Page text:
More on De- and Un-
MAdams1448 at AOL.COM
Mon Apr 5 22:22:09 UTC 2004
Dear Larry and others interested in these prefixes:
Here is a paragraph from "Slayer Slang," pp. 52-53, on the subject -- I can't improve on it at the moment (all typographical features dropped):
Edna Andrews recently itemized the rules for un-, not throughout the history of English, but for current use. For instance, "The most obvious points regarding verbs prefixed by un- are: (1) each verb is transitive (except for the obsolete unbe); (2) in most cases, the verb in question inonprefixed form may double as a noun," but these rules do not apply in the case of slayer slang's unlive. And more profoundly, un- in slayer slang sometimes ignores the following expectation: "un- cannot prefix adjectives denoting the absence of a particular quality (cf. unafraid but not *unempty)." But the un- of undead adj (in sense 3) and related forms, such as Undead-American, unDead Sea Scrolls, as well as unlazy, does precisely that. And, finally, "A general invariant meaning for un- as a verbal prefix can be stated as follows: a cancellation of the original state such that the minimal change occurs -- a simple reversal. In adjectives, un-reverses the lexical meaning of the adjective and has no implication that the opposite state has any validity within the given speech situation." Andrews's rule for verbs (for which a good example would be unravel -- something was raveled, then it isn't, and that's the only change indicated by the un-) is ironically true: unlive represents an exaggeratedly "minimal" change: When one unlives, one does nearly everything one does when alive, except actually be alive."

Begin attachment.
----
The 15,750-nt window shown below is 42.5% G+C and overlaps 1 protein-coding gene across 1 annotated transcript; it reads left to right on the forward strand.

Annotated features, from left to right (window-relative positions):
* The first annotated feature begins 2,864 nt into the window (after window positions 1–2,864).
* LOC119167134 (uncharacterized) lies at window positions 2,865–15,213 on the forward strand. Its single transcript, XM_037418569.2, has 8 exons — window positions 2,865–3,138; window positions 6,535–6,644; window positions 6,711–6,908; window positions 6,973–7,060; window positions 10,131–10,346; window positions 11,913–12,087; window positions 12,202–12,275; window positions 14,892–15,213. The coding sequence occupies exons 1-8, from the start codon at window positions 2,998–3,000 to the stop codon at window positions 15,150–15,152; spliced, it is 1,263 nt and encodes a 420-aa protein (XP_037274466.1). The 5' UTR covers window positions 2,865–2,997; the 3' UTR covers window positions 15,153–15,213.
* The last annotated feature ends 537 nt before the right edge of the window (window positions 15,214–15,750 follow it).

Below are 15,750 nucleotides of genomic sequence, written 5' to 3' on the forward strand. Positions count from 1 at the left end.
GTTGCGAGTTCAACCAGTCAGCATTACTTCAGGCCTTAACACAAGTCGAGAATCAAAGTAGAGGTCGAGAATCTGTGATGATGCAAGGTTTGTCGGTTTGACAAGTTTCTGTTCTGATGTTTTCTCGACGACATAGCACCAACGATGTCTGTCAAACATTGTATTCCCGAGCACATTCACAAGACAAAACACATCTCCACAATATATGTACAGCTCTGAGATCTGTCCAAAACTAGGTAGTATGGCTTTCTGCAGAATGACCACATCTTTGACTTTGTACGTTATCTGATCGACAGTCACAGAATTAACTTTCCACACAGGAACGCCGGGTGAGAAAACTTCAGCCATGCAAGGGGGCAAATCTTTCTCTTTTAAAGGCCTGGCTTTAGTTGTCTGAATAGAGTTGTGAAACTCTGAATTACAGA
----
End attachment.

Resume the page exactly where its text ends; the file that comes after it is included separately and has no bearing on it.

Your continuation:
Of course, as I point out in a note, Andrews can't be held responsible for recent examples like these: her article was published in 1986 and based on evidence from dictionaries publihsed from the 1950s forward. The only exception is undead, which was recorded to some degree at the time of her study.
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